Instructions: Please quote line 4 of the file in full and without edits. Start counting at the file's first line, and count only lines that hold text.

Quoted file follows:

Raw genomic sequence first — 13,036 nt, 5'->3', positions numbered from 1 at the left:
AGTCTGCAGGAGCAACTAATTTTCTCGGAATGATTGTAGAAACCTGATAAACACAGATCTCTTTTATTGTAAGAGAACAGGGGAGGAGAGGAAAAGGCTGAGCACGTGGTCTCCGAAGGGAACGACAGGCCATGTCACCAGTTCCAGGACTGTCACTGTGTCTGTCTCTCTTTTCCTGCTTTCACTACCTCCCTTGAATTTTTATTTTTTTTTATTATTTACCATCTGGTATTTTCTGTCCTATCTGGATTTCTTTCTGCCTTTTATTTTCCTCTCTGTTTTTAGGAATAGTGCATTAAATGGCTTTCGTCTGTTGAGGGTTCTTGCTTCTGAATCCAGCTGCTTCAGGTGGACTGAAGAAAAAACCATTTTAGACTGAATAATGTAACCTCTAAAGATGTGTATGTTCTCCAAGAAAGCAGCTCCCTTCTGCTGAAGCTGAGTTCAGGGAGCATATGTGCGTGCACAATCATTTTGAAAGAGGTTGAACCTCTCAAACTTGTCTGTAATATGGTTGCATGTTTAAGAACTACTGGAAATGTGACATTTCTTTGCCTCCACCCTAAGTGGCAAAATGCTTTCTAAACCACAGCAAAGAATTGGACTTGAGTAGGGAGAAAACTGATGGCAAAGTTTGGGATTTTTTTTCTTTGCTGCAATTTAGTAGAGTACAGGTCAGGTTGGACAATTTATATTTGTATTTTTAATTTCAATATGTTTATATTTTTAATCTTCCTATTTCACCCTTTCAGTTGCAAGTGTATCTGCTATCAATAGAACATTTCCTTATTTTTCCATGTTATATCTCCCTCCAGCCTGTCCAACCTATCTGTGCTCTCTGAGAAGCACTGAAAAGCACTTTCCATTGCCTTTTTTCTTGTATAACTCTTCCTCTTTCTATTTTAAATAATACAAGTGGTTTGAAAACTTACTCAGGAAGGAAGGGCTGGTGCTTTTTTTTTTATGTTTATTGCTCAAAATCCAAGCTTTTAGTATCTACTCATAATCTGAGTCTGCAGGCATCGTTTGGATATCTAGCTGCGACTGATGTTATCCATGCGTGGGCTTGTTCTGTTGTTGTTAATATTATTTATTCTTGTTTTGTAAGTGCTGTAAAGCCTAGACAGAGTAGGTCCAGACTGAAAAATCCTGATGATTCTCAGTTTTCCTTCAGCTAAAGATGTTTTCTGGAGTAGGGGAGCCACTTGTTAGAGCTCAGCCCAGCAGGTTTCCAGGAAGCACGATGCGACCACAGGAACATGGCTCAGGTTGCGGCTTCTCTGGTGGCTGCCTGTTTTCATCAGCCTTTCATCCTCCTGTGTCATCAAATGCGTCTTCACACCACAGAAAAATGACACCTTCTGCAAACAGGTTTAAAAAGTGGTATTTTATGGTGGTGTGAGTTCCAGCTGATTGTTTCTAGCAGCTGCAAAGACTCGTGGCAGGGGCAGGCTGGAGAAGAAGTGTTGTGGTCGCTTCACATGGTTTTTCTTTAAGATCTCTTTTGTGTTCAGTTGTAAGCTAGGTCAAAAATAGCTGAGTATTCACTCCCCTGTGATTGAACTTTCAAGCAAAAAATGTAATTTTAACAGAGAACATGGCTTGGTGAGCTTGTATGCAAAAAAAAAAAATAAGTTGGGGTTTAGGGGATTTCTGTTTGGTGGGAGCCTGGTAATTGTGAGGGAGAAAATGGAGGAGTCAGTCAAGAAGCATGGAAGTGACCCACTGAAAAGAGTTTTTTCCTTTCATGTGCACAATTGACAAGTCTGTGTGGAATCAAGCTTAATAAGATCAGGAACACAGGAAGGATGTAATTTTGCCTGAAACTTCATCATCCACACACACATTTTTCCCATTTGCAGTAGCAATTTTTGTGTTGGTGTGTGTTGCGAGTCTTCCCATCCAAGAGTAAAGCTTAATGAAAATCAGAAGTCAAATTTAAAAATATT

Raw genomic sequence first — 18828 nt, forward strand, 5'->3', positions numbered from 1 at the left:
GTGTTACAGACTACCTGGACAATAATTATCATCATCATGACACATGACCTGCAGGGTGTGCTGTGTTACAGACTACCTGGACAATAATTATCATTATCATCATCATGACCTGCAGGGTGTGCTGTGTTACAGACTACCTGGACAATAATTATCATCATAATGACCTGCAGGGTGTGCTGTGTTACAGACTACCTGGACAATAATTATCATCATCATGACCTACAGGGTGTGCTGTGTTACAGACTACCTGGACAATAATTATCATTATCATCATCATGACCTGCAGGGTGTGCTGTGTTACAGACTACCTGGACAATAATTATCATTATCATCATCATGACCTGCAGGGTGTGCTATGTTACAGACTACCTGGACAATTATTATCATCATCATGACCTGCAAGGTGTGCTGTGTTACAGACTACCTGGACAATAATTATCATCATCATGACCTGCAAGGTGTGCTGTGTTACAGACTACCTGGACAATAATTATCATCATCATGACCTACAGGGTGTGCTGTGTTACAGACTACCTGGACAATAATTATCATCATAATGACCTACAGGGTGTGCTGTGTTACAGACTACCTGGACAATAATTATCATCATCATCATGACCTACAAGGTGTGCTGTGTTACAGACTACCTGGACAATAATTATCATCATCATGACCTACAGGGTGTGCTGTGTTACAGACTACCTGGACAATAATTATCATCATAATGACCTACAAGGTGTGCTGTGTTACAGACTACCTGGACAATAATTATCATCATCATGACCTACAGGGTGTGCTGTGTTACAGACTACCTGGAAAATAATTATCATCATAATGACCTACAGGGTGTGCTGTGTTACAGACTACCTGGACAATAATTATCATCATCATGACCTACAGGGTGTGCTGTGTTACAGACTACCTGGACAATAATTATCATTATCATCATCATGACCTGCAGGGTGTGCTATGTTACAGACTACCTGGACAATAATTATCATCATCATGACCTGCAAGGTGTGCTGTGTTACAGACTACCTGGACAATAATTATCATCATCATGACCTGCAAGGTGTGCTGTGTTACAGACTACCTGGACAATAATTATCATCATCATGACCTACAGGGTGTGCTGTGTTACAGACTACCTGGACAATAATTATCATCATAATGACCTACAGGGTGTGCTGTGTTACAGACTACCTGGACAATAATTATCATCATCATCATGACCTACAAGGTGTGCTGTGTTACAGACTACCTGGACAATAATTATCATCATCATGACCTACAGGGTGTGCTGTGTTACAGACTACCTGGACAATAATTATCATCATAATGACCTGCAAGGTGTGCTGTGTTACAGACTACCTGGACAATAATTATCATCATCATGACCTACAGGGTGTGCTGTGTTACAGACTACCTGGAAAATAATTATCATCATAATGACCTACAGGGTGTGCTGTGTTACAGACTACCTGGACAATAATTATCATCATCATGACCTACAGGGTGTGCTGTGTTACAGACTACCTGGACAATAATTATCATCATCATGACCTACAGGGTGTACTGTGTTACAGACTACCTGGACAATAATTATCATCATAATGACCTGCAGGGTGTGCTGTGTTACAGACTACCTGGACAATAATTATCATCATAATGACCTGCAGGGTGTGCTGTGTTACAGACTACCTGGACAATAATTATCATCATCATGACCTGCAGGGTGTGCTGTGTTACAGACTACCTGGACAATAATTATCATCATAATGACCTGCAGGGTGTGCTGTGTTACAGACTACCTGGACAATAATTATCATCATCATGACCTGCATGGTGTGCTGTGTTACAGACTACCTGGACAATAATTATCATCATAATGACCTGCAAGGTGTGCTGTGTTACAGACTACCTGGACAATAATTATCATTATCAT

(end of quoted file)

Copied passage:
GTGTTACAGACTACCTGGACAATAATTATCATCATCATGACACATGACCTGCAGGGTGTGCTGTGTTACAGACTACCTGGACAATAATTATCATTATCATCATCATGACCTGCAGGGTGTGCTGTGTTACAGACTACCTGGACAATAATTATCATCATAATGACCTGCAGGGTGTGCTGTGTTACAGACTACCTGGACAATAATTATCATCATCATGACCTACAGGGTGTGCTGTGTTACAGACTACCTGGACAATAATTATCATTATCATCATCATGACCTGCAGGGTGTGCTGTGTTACAGACTACCTGGACAATAATTATCATTATCATCATCATGACCTGCAGGGTGTGCTATGTTACAGACTACCTGGACAATTATTATCATCATCATGACCTGCAAGGTGTGCTGTGTTACAGACTACCTGGACAATAATTATCATCATCATGACCTGCAAGGTGTGCTGTGTTACAGACTACCTGGACAATAATTATCATCATCATGACCTACAGGGTGTGCTGTGTTACAGACTACCTGGACAATAATTATCATCATAATGACCTACAGGGTGTGCTGTGTTACAGACTACCTGGACAATAATTATCATCATCATCATGACCTACAAGGTGTGCTGTGTTACAGACTACCTGGACAATAATTATCATCATCATGACCTACAGGGTGTGCTGTGTTACAGACTACCTGGACAATAATTATCATCATAATGACCTACAAGGTGTGCTGTGTTACAGACTACCTGGACAATAATTATCATCATCATGACCTACAGGGTGTGCTGTGTTACAGACTACCTGGAAAATAATTATCATCATAATGACCTACAGGGTGTGCTGTGTTACAGACTACCTGGACAATAATTATCATCATCATGACCTACAGGGTGTGCTGTGTTACAGACTACCTGGACAATAATTATCATTATCATCATCATGACCTGCAGGGTGTGCTATGTTACAGACTACCTGGACAATAATTATCATCATCATGACCTGCAAGGTGTGCTGTGTTACAGACTACCTGGACAATAATTATCATCATCATGACCTGCAAGGTGTGCTGTGTTACAGACTACCTGGACAATAATTATCATCATCATGACCTACAGGGTGTGCTGTGTTACAGACTACCTGGACAATAATTATCATCATAATGACCTACAGGGTGTGCTGTGTTACAGACTACCTGGACAATAATTATCATCATCATCATGACCTACAAGGTGTGCTGTGTTACAGACTACCTGGACAATAATTATCATCATCATGACCTACAGGGTGTGCTGTGTTACAGACTACCTGGACAATAATTATCATCATAATGACCTGCAAGGTGTGCTGTGTTACAGACTACCTGGACAATAATTATCATCATCATGACCTACAGGGTGTGCTGTGTTACAGACTACCTGGAAAATAATTATCATCATAATGACCTACAGGGTGTGCTGTGTTACAGACTACCTGGACAATAATTATCATCATCATGACCTACAGGGTGTGCTGTGTTACAGACTACCTGGACAATAATTATCATCATCATGACCTACAGGGTGTACTGTGTTACAGACTACCTGGACAATAATTATCATCATAATGACCTGCAGGGTGTGCTGTGTTACAGACTACCTGGACAATAATTATCATCATAATGACCTGCAGGGTGTGCTGTGTTACAGACTACCTGGACAATAATTATCATCATCATGACCTGCAGGGTGTGCTGTGTTACAGACTACCTGGACAATAATTATCATCATAATGACCTGCAGGGTGTGCTGTGTTACAGACTACCTGGACAATAATTATCATCATCATGACCTGCATGGTGTGCTGTGTTACAGACTACCTGGACAATAATTATCATCATAATGACCTGCAAGGTGTGCTGTGTTACAGACTACCTGGACAATAATTATCATTATCAT